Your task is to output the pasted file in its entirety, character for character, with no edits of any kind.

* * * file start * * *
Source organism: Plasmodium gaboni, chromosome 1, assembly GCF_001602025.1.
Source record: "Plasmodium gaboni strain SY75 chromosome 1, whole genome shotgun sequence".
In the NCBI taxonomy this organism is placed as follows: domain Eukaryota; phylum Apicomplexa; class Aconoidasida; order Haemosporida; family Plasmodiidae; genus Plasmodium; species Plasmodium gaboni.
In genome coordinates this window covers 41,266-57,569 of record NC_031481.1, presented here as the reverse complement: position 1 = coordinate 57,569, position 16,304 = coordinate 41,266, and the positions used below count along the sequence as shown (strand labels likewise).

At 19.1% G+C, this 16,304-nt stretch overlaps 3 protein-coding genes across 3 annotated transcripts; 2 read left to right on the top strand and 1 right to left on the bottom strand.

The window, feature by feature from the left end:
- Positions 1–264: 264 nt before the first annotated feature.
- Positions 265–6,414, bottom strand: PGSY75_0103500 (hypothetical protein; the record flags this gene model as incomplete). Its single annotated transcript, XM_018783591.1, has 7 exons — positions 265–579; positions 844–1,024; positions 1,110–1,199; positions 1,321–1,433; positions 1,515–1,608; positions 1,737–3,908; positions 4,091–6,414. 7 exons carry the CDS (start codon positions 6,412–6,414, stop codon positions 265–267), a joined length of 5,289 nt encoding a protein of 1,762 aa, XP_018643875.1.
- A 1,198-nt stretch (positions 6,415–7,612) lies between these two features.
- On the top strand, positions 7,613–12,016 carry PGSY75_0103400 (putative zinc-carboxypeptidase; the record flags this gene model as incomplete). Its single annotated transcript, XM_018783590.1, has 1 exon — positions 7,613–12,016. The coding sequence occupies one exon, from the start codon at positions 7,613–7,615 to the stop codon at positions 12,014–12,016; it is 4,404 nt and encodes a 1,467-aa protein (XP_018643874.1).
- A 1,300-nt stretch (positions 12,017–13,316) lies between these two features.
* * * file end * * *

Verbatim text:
Source organism: Plasmodium gaboni, chromosome 1, assembly GCF_001602025.1.
Source record: "Plasmodium gaboni strain SY75 chromosome 1, whole genome shotgun sequence".
In the NCBI taxonomy this organism is placed as follows: domain Eukaryota; phylum Apicomplexa; class Aconoidasida; order Haemosporida; family Plasmodiidae; genus Plasmodium; species Plasmodium gaboni.
In genome coordinates this window covers 41,266-57,569 of record NC_031481.1, presented here as the reverse complement: position 1 = coordinate 57,569, position 16,304 = coordinate 41,266, and the positions used below count along the sequence as shown (strand labels likewise).

At 19.1% G+C, this 16,304-nt stretch overlaps 3 protein-coding genes across 3 annotated transcripts; 2 read left to right on the top strand and 1 right to left on the bottom strand.

The window, feature by feature from the left end:
- Positions 1–264: 264 nt before the first annotated feature.
- Positions 265–6,414, bottom strand: PGSY75_0103500 (hypothetical protein; the record flags this gene model as incomplete). Its single annotated transcript, XM_018783591.1, has 7 exons — positions 265–579; positions 844–1,024; positions 1,110–1,199; positions 1,321–1,433; positions 1,515–1,608; positions 1,737–3,908; positions 4,091–6,414. 7 exons carry the CDS (start codon positions 6,412–6,414, stop codon positions 265–267), a joined length of 5,289 nt encoding a protein of 1,762 aa, XP_018643875.1.
- A 1,198-nt stretch (positions 6,415–7,612) lies between these two features.
- On the top strand, positions 7,613–12,016 carry PGSY75_0103400 (putative zinc-carboxypeptidase; the record flags this gene model as incomplete). Its single annotated transcript, XM_018783590.1, has 1 exon — positions 7,613–12,016. The coding sequence occupies one exon, from the start codon at positions 7,613–7,615 to the stop codon at positions 12,014–12,016; it is 4,404 nt and encodes a 1,467-aa protein (XP_018643874.1).
- A 1,300-nt stretch (positions 12,017–13,316) lies between these two features.